Insurer Granted Summary Judgment against General Contractor where Contract between Subcontractor and Injured Worker’s Firm Fails to Meet Indemnification Requirements
Connolly Bros., Inc. v. Nat’l Fire & Marine Ins. Co., Civ. No. 06-11673-NG, 2008 WL 5423198 (D. Mass. Sept. 30, 2008)
In this case, the Federal District Court for the District of Massachusetts granted an insurer’s motion for summary judgment on a general contractor’s claim for indemnification and for unfair and deceptive practices under M.G.L. c. 93A, because the general contractor was not covered for the relevant incident by the insurer’s policy.
During construction, a worker fell from scaffolding and was injured on the general contractor’s construction site. The general contractor had subcontracted with a company to perform drywall work on the project, and the subcontractor, in turn, subcontracted a portion of that work to the injured worker’s firm. Prior to the incident, the subcontractor added the general contractor as an “additional insured” to its policy with the defendant insurer. This litigation arose when the subcontractor’s insurer refused to defend or indemnify the general contractor in the injured worker’s action on the basis that there was an applicable exclusion, and in the alternative, that any obligation to defend or cover the general contractor would only exist if liability exceeded the general contractor’s own insurance.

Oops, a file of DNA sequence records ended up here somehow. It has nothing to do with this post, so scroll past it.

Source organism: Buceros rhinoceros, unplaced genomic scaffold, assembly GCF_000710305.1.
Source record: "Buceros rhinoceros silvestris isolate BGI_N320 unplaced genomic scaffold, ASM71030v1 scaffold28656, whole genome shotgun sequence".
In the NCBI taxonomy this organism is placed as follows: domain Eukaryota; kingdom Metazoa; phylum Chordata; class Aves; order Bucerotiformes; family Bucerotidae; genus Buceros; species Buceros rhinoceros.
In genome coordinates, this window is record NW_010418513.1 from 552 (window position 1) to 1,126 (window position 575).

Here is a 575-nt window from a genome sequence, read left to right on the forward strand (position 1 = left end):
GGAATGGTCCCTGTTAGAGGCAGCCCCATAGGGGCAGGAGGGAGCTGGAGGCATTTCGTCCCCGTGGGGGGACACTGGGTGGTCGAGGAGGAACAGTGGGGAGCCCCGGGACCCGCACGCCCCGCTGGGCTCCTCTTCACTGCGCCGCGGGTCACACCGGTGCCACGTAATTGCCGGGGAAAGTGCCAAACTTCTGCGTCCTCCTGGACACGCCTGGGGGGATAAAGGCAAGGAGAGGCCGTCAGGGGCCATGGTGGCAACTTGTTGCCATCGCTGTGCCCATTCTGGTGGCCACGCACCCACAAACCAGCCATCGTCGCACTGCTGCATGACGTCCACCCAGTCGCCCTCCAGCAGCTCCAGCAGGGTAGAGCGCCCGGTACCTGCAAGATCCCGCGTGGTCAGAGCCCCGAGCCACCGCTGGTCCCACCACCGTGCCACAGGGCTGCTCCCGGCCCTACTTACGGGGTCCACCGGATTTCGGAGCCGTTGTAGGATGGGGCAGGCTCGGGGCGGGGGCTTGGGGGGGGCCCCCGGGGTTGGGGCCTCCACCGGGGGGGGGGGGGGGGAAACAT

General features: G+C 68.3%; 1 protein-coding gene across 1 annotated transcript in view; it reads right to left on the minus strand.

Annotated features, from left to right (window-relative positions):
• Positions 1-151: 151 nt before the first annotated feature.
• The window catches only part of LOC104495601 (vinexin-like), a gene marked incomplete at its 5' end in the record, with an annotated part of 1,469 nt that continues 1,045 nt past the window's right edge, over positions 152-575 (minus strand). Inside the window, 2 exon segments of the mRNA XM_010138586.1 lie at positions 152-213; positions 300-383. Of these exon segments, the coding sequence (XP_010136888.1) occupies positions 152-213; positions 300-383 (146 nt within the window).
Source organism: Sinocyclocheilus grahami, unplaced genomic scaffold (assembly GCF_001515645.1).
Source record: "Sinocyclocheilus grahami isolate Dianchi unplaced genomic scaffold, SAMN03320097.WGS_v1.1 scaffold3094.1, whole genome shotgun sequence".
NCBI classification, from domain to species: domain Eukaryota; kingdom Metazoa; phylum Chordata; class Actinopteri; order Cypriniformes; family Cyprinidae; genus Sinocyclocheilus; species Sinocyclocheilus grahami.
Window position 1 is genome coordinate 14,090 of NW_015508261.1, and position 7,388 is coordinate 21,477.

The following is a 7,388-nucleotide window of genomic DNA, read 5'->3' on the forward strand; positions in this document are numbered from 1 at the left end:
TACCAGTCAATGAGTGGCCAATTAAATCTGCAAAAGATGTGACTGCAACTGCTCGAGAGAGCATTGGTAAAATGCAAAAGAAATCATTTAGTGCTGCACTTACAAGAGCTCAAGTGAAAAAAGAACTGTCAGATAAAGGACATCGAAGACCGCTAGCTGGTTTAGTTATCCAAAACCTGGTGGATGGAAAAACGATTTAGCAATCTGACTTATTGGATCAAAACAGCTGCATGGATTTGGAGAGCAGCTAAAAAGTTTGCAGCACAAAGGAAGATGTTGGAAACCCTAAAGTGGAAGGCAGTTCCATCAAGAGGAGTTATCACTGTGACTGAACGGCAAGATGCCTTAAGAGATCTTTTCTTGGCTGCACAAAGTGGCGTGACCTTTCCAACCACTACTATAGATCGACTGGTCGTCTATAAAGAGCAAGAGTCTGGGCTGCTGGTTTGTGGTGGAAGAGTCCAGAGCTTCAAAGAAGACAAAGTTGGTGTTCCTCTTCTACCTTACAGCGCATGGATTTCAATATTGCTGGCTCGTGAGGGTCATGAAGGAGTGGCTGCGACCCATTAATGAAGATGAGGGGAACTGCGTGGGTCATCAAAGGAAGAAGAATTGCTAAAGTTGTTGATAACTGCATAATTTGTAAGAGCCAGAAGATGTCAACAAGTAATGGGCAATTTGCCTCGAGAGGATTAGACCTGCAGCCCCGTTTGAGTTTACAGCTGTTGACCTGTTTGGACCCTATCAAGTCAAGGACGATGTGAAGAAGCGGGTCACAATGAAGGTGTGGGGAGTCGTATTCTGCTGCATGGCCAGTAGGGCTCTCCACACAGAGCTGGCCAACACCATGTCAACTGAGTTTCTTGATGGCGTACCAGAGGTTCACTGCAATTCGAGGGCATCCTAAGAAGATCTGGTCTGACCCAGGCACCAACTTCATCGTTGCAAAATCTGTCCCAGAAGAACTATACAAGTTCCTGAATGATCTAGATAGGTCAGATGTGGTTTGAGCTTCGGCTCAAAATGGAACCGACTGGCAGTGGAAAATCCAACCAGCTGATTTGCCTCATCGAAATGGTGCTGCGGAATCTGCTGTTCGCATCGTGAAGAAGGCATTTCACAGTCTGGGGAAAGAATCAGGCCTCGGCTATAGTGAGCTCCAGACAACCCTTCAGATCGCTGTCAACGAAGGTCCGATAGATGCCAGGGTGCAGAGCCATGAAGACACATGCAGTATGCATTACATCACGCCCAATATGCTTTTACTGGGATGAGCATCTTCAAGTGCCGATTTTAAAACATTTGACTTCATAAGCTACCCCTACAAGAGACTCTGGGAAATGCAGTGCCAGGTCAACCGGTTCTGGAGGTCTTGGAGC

The court ruled that the insurer was entitled to summary judgment based on the plain language of its policy, and the sub-subcontract between the drywall subcontractor and the injured worker’s firm. Even though the drywall subcontractor was required to add the general contractor as an “additional insured” on its policy with the defendant insurer, the sub-subcontract between the drywall subcontractor and the injured worker’s firm failed to meet the indemnification requirements that would have brought the injured worker’s action within the plaintiff’s coverage. The court granted summary judgment in favor of the insurer on that ground alone. Furthermore, even if the indemnification requirements had been met, the court determined that the insurer would have owed the general contractor coverage only in excess of the primary coverage afforded by its own policy. Because the denial of coverage did not constitute an unfair or deceptive business practice, M.G.L.c. 93A was not implicated, and the insurer was entitled to summary judgment on that claim as well.